After filing a lawsuit following her death, the family of a Ugandan human rights activist who was decapitated while visiting Utah’s Arches National Park will receive more than $10 million.
The verdict comes after Esther “Essie” Nakajjigo’s husband and parents filed a $270 million lawsuit against the National Park Service after she died, according to PEOPLE. The fatal incident happened in 2020, and the administrative claim was submitted the following year.
According to the verdict, $9.5 million will be awarded to Nakajjigo’s husband, Ludovic Michaud. In addition, the federal judge awarded $700,000 to Nakajjigo’s mother and $350,000 to her father. According to The Salt Lake Tribune, “this is the largest verdict from a federal judge in Utah history,” according to the case’s lead attorney, Zoe Littlepage.
Nakajjigo died on June 13, 2020, while she was with her husband. The couple had traveled to Utah’s Arches National Park to commemorate the one-year anniversary of their first meeting, according to The Associated Press. A strong wind blew the park’s entrance gate into the couple’s rental car as they drove away, cutting through it “like a hot knife through butter.” As a result, Nakajjigo, who was in the passenger seat, was decapitated.
Following the verdict, Littlepage added, “On behalf of the family, we are very appreciative of the judge’s attention to detail, the time he spent working on this, and the value he placed on Essie’s loss to this family.”
Trina Higgins, the United States Attorney for the District of Utah, also told The Salt Lake Tribune that the deceased activist’s family deserved the money. “The United States was entirely to blame.” “And we want to express our profound sorrow for your loss on behalf of the United States,” an attorney for the US government said during the trial.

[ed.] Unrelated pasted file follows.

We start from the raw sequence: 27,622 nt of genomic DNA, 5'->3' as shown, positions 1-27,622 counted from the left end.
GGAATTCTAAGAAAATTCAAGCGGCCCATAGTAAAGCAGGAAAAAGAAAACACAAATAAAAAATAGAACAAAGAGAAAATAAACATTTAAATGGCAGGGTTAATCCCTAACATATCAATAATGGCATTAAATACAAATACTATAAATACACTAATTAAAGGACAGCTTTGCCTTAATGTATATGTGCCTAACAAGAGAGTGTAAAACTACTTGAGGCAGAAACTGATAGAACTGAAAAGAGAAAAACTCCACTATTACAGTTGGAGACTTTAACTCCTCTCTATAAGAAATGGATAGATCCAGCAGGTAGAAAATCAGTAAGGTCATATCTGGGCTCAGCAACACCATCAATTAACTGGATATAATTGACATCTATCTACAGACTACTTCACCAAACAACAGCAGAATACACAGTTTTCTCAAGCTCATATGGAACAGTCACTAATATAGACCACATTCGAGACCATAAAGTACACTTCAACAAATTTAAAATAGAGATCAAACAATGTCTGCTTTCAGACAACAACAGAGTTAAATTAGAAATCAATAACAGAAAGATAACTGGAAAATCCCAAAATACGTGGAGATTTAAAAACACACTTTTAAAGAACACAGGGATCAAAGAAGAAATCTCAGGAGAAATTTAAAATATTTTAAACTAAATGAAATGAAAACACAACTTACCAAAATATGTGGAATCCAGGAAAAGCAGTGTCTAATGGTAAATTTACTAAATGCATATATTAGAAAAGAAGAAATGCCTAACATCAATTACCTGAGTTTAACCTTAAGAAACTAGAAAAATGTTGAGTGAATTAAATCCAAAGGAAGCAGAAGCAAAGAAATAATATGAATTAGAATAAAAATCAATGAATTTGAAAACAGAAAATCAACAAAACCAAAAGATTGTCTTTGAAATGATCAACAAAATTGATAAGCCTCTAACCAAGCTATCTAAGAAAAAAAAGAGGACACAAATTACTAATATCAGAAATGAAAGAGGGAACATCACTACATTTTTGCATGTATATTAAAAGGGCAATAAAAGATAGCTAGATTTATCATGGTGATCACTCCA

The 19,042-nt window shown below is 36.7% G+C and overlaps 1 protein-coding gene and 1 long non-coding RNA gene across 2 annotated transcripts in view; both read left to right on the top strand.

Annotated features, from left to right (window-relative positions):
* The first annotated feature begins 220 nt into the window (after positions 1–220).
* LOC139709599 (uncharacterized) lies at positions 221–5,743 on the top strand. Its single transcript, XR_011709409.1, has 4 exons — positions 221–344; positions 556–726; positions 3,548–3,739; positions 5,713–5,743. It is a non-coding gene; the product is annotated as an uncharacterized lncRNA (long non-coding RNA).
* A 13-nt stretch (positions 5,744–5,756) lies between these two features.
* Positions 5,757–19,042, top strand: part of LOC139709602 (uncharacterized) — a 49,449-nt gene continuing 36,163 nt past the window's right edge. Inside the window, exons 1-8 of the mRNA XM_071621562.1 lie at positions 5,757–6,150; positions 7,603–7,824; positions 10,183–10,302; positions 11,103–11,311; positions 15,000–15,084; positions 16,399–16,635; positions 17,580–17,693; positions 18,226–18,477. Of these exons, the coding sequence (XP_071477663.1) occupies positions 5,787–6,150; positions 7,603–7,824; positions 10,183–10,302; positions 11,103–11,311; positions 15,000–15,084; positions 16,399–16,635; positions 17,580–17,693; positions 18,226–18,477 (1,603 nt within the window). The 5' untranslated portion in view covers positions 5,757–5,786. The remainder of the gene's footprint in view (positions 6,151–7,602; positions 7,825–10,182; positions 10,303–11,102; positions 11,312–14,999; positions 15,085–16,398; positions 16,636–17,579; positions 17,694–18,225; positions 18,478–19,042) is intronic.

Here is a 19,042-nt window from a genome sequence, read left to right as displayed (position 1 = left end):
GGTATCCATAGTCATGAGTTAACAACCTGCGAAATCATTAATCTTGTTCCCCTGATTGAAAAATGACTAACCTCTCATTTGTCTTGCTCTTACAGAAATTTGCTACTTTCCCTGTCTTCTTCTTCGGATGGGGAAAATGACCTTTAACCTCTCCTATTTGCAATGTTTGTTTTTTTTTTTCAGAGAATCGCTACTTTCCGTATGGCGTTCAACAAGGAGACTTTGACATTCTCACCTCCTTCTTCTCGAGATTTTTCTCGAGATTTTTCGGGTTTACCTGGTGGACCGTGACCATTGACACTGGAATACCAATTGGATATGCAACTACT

“We respect the judge’s decision and hope this award will help her loved ones as they continue to heal for this tragedy,” the statement said. “On behalf of the United States, we again extend our condolences to Ms. Nakajjigo’s friends, family and beloved community.”
Littlepage described Nakajjigo as “a remarkable humanitarian and champion for women and girls” in a statement to PEOPLE. “This verdict, while the largest in Utah history by a federal judge, cannot compensate for the immeasurable loss suffered by her husband and family,” the attorney added.
In her native Uganda, Nakajjigo served as an ambassador for women and girls. When she was 17, she founded a health center where Ugandan adolescents could receive free medical care. Prior to her death, she was in charge of the facility.
According to PEOPLE, the deceased activist also created two reality shows that aimed to empower young mothers and encourage girls to stay in school.